In the past you mentioned being nervous about the reaction to the second album, 'Coexist' before it was released. How are feeling about it now in hindsight?
Everyone said "oh the second album's tricky". Oliver was told by a journalist in an interview that we'd have a horrible time with the second album. We didn't have a horrible time, we had a lot of fun getting to know each other musically again. We hadn't made music together for a long time, we had just been playing the songs from the first album live. We also took a lot of time off so we could do things like move out of our parent's houses and see our friends and live in the real world. I'm not sure what kind of songs I'd write about only living on a tour bus. The music started naturally coming back again. This time around I feel I would have done things completely differently just because I know so much more now which I'm sure will influence the next album. Everyone's been so warm to us about the new songs and they're very integral to our live show now.
You've always remained ambiguous about the meaning of the songs lyrics. If you could ask any other artist about their lyrics or song writing who would it be?
Oh wow... (giggles) Yeah, we're massive fans of Sade. Oliver and I had these conversations between ourselves. Loads of Sade songs mean so much to me and fit into my life where I feel 'this song is about this' for me and then to hear Sade explain exactly what's it's about.. I almost wouldn't feel anything, or sad for her if it was a bad thing but it's almost like you're heartbroken because it's not my experience. It's nice to feel once you write it yourself you give it out to the world and it becomes a meaning to everyone else. I think I wouldn't ask, I'd ask about something else.
The xx's music has been reworked by artists including Rihanna, Kim Foxman and even Jamie xx. Are you protective about these re-interpretations?
It's the nature of the internet that you just have to let it go. Within about two hours of 'Angels' coming out there was a remix of it unofficially done by somebody. It's crazy.
Random strangers remixing your work could be a compliment though?
Exactly. For someone to take our song and in two hours create something. It's great, I'm really happy they do and sometimes people's remixes help you hear songs in a different way. It's nice to hear someone completely flip it and go "ah, I wouldn't have thought of it like that".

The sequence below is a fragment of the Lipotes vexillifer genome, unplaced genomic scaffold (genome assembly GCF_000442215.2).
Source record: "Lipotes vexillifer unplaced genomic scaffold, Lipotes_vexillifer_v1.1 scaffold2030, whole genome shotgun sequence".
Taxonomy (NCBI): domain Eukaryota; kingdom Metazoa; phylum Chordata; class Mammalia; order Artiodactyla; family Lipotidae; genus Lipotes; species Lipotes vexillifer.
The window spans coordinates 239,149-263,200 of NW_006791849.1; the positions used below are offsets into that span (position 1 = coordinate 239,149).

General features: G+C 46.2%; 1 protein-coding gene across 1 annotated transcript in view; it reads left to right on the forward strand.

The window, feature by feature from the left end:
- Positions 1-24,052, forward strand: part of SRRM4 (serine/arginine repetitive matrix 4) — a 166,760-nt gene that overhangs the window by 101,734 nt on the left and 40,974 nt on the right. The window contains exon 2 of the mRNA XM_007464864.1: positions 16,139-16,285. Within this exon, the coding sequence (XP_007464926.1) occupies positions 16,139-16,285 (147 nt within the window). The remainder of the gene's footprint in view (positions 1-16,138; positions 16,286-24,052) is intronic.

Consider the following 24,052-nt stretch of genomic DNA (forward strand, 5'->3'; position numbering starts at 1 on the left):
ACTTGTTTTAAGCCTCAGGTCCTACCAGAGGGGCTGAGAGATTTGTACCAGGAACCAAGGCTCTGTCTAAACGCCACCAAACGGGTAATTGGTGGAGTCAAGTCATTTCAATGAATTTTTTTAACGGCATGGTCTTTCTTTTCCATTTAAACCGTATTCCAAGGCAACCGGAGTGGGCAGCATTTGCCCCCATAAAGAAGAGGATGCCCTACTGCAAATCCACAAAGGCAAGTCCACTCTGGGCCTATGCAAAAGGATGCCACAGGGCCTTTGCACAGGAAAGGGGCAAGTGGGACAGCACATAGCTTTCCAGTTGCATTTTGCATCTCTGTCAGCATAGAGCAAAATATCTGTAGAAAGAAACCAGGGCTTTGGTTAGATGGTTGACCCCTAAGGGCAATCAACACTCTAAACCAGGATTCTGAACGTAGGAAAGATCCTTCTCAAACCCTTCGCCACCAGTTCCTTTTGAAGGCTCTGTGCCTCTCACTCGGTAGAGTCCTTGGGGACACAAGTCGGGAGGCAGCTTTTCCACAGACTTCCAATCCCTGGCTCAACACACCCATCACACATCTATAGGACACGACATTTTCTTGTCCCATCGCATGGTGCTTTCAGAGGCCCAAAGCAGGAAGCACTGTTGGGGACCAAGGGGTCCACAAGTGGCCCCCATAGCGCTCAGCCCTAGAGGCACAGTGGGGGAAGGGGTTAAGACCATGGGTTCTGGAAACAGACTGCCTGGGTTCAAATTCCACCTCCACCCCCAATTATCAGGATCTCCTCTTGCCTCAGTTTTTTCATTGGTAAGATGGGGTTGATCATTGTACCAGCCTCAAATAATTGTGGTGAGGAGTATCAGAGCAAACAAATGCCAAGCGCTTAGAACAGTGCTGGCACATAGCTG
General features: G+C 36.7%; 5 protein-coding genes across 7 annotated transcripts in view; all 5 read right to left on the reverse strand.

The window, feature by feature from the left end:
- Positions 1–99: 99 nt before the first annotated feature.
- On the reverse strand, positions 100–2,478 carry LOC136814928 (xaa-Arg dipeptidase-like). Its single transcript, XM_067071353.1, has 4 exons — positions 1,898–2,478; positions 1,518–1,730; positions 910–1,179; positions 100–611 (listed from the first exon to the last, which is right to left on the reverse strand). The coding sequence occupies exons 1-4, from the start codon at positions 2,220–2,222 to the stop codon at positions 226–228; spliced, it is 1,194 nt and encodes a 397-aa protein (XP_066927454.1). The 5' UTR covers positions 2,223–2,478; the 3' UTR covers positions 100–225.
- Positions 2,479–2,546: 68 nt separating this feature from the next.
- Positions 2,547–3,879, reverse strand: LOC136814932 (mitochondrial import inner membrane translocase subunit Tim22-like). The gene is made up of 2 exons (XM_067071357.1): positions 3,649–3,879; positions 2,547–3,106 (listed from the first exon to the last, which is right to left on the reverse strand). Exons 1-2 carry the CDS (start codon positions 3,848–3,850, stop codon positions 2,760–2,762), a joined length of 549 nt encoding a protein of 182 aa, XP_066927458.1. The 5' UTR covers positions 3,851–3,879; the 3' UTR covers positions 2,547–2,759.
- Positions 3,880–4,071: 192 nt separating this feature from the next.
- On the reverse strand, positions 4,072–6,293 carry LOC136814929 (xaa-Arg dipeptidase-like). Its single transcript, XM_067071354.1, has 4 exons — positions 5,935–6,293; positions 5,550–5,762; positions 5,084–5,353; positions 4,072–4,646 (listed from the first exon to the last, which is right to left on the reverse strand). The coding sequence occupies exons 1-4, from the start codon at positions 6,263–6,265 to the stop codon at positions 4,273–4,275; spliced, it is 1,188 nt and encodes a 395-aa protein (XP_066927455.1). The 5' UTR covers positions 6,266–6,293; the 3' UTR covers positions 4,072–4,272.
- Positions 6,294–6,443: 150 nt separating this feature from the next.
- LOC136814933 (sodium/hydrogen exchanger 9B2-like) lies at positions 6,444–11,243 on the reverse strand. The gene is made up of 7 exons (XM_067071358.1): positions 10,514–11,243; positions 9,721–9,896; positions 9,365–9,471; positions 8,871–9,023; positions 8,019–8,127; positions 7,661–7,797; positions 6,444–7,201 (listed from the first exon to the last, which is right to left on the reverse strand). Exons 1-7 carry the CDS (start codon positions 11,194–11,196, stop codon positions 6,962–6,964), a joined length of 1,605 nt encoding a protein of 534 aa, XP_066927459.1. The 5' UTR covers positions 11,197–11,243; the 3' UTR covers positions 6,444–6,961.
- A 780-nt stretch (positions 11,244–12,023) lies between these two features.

The xx have a reputation for being notoriously private. Are you becoming more used to the media side of the job and being recognised?
Yes and no. I think none of us really feel any different. Luckily it doesn't really affect our normal lives. We can still walk around London, when we came back from touring; we were able to get on with our normal lives and it's almost easy to forget what we do. Our faces are not on the album covers which has really helped. People just know the 'X' much more then they know our faces. That's the way we always wanted it to be - our music to be for us. I'm so grateful that so many people know us and then I can just walk off down the street and not have anyone come up to me. We're all really private and I appreciate that.
The band separated from guitarist Baria Qureshi in 2009. Do you feel the current formation is the perfect fit?
Yeah, that was a difficult time for us. More then anything it was friends growing up into different directions. It's like when you have been in secondary school and go to university and you're turning into different people, it was like an exaggerated version of that. Being on tour for the first time was very intense and it really just brought everything to light and it just wasn't quite right for any of us. It was a sad decision but we've been playing as a three piece for a long time and the three of us just feels right.
What does The xx mean?
It was the first thing that came, even before the music. When Oliver and I were 16 we sat down and were like "oh let's make a band". It was as casual as that and then we were deciding what we should call it… we were going to make a Myspace and we sat down and typed things out on the computer and realised we liked x's and it would create a good use for art work which it has. We were like "we're The xx, OK". It was that simple. I'm grateful we still like it, when you're 16 and do something that casual later you could think "why on earth did we do that" but it still works.
Interview by Karen Lawler
The xx will play The O2 in Dublin on Wednesday 26th June. A limited number of tickets are still available.